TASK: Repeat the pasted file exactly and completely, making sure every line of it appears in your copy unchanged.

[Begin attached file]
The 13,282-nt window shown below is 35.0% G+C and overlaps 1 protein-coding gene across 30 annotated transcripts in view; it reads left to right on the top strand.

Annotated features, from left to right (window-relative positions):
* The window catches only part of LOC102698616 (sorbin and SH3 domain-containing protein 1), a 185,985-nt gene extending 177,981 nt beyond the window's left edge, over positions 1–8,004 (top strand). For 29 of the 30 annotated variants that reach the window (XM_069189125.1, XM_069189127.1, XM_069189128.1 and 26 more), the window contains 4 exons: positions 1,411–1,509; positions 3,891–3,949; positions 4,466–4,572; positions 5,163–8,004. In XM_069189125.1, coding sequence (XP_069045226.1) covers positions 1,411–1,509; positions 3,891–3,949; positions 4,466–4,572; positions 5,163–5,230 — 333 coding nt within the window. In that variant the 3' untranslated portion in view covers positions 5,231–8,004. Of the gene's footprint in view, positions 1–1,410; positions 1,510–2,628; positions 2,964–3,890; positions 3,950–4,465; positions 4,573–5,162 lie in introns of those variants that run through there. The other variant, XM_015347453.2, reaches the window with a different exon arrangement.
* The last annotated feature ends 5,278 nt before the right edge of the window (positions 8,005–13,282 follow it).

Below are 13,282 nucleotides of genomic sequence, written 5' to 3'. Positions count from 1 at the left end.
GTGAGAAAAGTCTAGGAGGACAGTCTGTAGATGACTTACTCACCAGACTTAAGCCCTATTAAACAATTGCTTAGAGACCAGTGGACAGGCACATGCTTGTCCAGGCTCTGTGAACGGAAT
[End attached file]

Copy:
The 13,282-nt window shown below is 35.0% G+C and overlaps 1 protein-coding gene across 30 annotated transcripts in view; it reads left to right on the top strand.

Annotated features, from left to right (window-relative positions):
* The window catches only part of LOC102698616 (sorbin and SH3 domain-containing protein 1), a 185,985-nt gene extending 177,981 nt beyond the window's left edge, over positions 1–8,004 (top strand). For 29 of the 30 annotated variants that reach the window (XM_069189125.1, XM_069189127.1, XM_069189128.1 and 26 more), the window contains 4 exons: positions 1,411–1,509; positions 3,891–3,949; positions 4,466–4,572; positions 5,163–8,004. In XM_069189125.1, coding sequence (XP_069045226.1) covers positions 1,411–1,509; positions 3,891–3,949; positions 4,466–4,572; positions 5,163–5,230 — 333 coding nt within the window. In that variant the 3' untranslated portion in view covers positions 5,231–8,004. Of the gene's footprint in view, positions 1–1,410; positions 1,510–2,628; positions 2,964–3,890; positions 3,950–4,465; positions 4,573–5,162 lie in introns of those variants that run through there. The other variant, XM_015347453.2, reaches the window with a different exon arrangement.
* The last annotated feature ends 5,278 nt before the right edge of the window (positions 8,005–13,282 follow it).

Below are 13,282 nucleotides of genomic sequence, written 5' to 3'. Positions count from 1 at the left end.
GTGAGAAAAGTCTAGGAGGACAGTCTGTAGATGACTTACTCACCAGACTTAAGCCCTATTAAACAATTGCTTAGAGACCAGTGGACAGGCACATGCTTGTCCAGGCTCTGTGAACGGAAT